Jessie Archer Coulson’s arrival In New Zealand.
As many of you may know, I am currently on an extended gap year (now in its third year) in Europe. This is wonderful from a history inspiration point of view, but not quite so hot when wanting to refer to all those genealogy notes back in the understair cupboard at home in Leamington, New Zealand.
Despite this lack I wanted to get a few notes down on paper (or rather, uploaded to the cloud) about my maternal grandmother, Jessie. (I welcome any comments and corrections, and additions)
Jessie was the fourth child in a run of daughters born to John Archer Coulson and his wife Jane Jacklin. It took me many years of genealogical research to realise (doh!) she was named after her mother. Jessie is a pet form of Jane, and seems to be interchangeable with Janet and Jean in many of the Scottish and north of England censuses. (or should that be censi?) And of course her middle name honours her father. This seems so appropriate because although she spent most of her long life separated from them, her family were a central foundation for her life.
As I understand it, Jessie stayed on in Strathcona, Alberta for several years after her parents and younger siblings left Canada. One of her tasks was to wind up the family’s business affairs in the town. She was also studying and working as a student teacher, and in 1916 was living with her married eldest sister, Bertha.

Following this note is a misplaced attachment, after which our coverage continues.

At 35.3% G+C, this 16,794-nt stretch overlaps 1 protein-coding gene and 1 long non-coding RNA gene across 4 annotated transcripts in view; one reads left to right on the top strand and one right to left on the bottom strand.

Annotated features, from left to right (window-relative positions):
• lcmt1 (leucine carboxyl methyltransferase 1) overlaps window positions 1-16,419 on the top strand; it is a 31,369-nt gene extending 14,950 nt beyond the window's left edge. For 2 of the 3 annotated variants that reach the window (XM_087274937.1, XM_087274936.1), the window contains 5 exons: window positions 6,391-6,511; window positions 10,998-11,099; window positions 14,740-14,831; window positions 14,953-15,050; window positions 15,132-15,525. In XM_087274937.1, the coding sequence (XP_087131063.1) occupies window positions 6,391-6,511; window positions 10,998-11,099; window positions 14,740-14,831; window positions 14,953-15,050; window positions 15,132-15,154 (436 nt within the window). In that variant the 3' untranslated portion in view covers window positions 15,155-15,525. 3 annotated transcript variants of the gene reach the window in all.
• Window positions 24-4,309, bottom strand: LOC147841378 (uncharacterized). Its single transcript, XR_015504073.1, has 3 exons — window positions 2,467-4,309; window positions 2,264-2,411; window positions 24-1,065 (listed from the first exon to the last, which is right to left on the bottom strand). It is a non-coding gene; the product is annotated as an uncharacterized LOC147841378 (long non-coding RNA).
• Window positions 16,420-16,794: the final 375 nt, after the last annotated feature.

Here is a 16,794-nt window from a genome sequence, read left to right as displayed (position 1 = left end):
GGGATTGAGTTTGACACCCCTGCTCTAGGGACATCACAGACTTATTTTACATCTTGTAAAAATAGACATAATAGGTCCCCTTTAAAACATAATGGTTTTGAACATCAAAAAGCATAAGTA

In this time, World War I had broken out, and as in New Zealand, the loyal Canadian colonists were eager to enlist. Jessie had several regimental keepsakes from young men who went off to war, and she always kept a locket with the photo of one who never returned. My auntie Ruth has a poignant letter we believe to be from this man, written on leaving Jessie as his regiment departed for the fighting in Europe.
I believe Jessie made the trip to rejoin her family at the end of the war. By this time they had moved from Western Australia to New Zealand. My mother told the story of Jessie making the Pacific crossing, arriving in New Zealand and catching the train to the Wairarapa area, where her family were based, all on her own. Brave woman. And on arrival at the railway station, there was no one to meet her, so she just got on with it and carried her bag up and over the hill to the farm house. Not just brave, but indominable!
She soon secured a teaching job at the Rongomai School, near Eketahuna. This school no longer exists, and even the local hall, a rural social hub in its time, has disappeared. (was it moved or demolished?). The new teacher with the funny accent needed somewhere to live of course, so she boarded with Charlie and Kate Evans, whose house was on the other side of the road. She ended up marrying Charlie’s youngest brother Frederick John (but always called John), my grandfather. It’s hard to believe when you stand at this country crossroads that this location was so important to our family history. There is no remnants of human habitation visible there: my great uncle Charlie’s house is long gone too.